Show me your spines (some books in the 'tower of hope')

Books I’ve been sent or given in the past few weeks:


And then I still haven’t gotten to:




(the Roald Dahl books I plan to re-read). And these are really only the fairly recent additions to the ‘tower of hope’.

Currently reading:


…and a couple of others on my bedside table. You can see how hard it is for me to choose what to read next, as there are so many good-lookin’ books in there. What would you go for?

18 thoughts on “Show me your spines (some books in the 'tower of hope')

  1. Wow, I like when you do these posts because it always makes me feel better about my to-read pile. I would vote up the lifted brow 6 because it was so awesome, and also because i haven’t read much else you’ve got there. Although I just read about the ampersand thing on top and it sounds really good.

  2. Oh too much temptation! You could assuage my guilt by reading The Ancestor Game. Alex was my teacher the year it won the Commonwealth Writer’s Prize but I just couldn’t get through it. (That isn’t exactly a great recommendation, but obviously people wiser than me liked it.)

    The Ask would probably be the first thing I pulled out of the pile.

  3. What a selection. Not two, but FOUR photographs. Blimey.
    Haz Janus Faces, TLB, Glissando, and Parrot and O, and read Easter Parade recently, what a book. Have read the last, just into Glissando. Look out for Voss references – not a spoiler, just a hint.
    I would like to read the Lohrey too at some point. Tidied all mine the other day, but maybe I will get a shot or two up. But oooh, the pressure! I am enjoying just plucking things down as I please at the moment. Just read Anne Michael’s The Winter Vault, which was magnificent – I want to reread it almost straight away.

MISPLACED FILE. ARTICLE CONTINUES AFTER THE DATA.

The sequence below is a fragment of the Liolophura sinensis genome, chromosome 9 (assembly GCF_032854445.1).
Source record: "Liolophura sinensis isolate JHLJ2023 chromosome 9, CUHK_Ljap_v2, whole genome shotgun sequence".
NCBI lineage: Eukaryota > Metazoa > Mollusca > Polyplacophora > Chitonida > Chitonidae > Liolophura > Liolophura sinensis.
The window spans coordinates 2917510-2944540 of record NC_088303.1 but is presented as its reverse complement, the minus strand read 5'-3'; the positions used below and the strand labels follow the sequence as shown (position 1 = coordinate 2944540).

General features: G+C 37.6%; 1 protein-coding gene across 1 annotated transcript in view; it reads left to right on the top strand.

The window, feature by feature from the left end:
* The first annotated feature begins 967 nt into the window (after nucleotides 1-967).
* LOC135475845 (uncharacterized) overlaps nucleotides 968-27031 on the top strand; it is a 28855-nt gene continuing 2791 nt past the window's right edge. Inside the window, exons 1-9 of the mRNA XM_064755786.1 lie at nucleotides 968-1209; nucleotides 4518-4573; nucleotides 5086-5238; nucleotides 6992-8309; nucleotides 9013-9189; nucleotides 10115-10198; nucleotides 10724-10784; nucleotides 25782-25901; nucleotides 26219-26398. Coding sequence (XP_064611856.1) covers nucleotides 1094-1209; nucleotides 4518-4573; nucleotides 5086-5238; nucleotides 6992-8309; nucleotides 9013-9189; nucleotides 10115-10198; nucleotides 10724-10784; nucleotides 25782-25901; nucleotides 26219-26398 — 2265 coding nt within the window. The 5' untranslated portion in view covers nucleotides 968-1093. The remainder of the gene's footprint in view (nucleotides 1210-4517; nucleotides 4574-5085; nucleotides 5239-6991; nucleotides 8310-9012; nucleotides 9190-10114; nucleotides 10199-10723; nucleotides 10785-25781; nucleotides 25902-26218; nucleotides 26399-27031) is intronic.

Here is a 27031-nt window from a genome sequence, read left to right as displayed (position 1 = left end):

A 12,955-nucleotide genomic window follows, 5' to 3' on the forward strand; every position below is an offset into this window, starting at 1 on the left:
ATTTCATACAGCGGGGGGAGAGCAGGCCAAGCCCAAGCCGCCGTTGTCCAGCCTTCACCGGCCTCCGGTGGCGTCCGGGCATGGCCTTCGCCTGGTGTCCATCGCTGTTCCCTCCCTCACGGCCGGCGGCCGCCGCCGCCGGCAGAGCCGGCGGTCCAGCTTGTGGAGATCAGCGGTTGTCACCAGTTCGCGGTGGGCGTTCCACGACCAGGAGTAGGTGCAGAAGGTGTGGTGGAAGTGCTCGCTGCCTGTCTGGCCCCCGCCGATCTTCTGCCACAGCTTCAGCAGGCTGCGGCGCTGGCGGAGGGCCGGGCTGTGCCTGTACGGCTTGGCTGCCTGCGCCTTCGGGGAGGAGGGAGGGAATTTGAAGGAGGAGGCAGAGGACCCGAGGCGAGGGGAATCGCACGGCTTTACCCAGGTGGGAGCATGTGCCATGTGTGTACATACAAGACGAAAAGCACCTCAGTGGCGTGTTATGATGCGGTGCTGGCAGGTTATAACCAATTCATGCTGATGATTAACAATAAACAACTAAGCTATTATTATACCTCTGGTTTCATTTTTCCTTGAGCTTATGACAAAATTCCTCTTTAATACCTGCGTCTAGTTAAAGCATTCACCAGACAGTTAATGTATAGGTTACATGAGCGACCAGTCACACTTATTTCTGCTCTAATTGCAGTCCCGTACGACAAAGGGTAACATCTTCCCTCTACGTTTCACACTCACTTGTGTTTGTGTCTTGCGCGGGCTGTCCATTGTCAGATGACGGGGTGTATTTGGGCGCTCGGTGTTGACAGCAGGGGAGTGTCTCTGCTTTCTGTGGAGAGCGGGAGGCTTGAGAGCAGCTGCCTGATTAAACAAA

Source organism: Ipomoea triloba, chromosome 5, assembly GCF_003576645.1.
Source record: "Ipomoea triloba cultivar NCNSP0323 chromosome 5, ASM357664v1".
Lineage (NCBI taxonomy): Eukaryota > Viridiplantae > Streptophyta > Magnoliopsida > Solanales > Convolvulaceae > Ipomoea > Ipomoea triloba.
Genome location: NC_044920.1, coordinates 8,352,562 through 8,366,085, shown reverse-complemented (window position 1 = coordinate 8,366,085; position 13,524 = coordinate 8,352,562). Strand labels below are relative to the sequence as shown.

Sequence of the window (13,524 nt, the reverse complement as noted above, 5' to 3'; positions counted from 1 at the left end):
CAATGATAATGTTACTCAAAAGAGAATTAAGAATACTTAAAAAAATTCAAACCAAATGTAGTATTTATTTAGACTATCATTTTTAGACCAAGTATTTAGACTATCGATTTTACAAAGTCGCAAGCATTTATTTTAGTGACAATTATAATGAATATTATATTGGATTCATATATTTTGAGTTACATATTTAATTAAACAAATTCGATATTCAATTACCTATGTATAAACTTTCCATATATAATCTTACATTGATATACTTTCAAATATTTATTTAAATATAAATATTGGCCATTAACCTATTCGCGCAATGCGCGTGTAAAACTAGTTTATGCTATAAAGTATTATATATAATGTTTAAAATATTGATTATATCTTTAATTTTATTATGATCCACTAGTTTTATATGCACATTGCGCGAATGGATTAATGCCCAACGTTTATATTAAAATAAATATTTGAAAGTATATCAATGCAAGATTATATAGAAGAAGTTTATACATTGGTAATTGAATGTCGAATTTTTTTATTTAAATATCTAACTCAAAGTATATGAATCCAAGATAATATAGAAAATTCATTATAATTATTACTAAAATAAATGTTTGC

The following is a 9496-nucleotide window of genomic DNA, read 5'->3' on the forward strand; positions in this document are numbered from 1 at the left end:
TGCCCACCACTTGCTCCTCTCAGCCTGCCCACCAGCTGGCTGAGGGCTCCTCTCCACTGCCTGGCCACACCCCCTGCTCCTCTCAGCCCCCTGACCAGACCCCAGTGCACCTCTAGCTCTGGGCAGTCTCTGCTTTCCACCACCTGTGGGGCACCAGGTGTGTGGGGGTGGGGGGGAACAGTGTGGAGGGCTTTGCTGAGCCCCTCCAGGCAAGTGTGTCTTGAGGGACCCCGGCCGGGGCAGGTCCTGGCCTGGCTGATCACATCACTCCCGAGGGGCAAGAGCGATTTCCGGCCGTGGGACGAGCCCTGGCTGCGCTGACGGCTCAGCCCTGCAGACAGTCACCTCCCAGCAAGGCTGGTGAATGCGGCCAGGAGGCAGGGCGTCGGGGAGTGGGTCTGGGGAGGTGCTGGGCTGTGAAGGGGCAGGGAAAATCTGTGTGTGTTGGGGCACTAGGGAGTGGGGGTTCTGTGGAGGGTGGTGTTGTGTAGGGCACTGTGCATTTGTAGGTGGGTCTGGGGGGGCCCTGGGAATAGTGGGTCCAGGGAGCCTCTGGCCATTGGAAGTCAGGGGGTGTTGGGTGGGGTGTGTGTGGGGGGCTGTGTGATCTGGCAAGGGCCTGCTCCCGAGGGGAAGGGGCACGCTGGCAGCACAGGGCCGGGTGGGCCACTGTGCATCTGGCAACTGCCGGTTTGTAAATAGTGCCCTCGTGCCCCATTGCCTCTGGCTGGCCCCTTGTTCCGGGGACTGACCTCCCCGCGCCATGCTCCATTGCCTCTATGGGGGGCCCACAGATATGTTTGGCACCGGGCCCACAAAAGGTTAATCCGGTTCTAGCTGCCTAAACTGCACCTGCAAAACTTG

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  5. Hi all, cheers for the comments!

    Lani – having Alex as a teacher must have been wonderful. The Ancestor Game is only one of only two or three of his I haven’t read. I bought it in Perth after my Q&A session with him, then we ran into each other again at the airport (and had a brief conversation about art) and he signed it for me. I look forward to reading it. You couldn’t get through it? Have you read his other books? I find them very accessible.

    Genevieve – since I read Richard Yates’ Collected Stories, everything since has paled in comparison. I’m wary of The Easter Parade because I’m still recovering from the subtle, sad, genius of his short stories. And yes, I’m glad I’ve read Voss previous to Glissando – judging by the launch the other night, it’s something wonderfully smart and absurd – It’s near the top of the mental to-read list.

    Darcy – I’ll get back to you on Joel. Not the book I thought it would be… but I’m still thinking on it.

    Damon – they’re shelved and piled. There are plenty more ‘to-read’ books…

    And thanks all for the links/responses of your own!

  6. Well you have all sorts to choose from! I’d pick the Ampersand off the top of the pile… Parrot and Olivier also has me really interested. Good luck with it.

  7. Pingback: Show me your spine (some books in the “Tour of Hope”) | news for everyone

  8. BOY ON A WIRE was fab…
    I’m glad to see other people have a massive (and hopeful) pile of books beside their bed. They whimper at me before I turn the light out every night. I guess that’s one thing e-books won’t do quite so well.

  9. Angela, it was more about what I liked reading at the time (and probably my age), not that it was a difficult read in any way. My feelings at the time, I think, were that it was too controlled, that the craft was too visible. Not an unlikely response from a girl immersed in Henry Miller and Violette LeDuc and pouring forth a stream-of conscious mess. (Which I still have a problem with, actually.)

    And yes, he was great to have as a teacher, particularly at that time. I wish I could mention some of the insights I got into the writer v. editor v. publisher v. media issues, but those are his anecdotes to share. 😉

    I should probably pull it out again now and see if my reading has matured.

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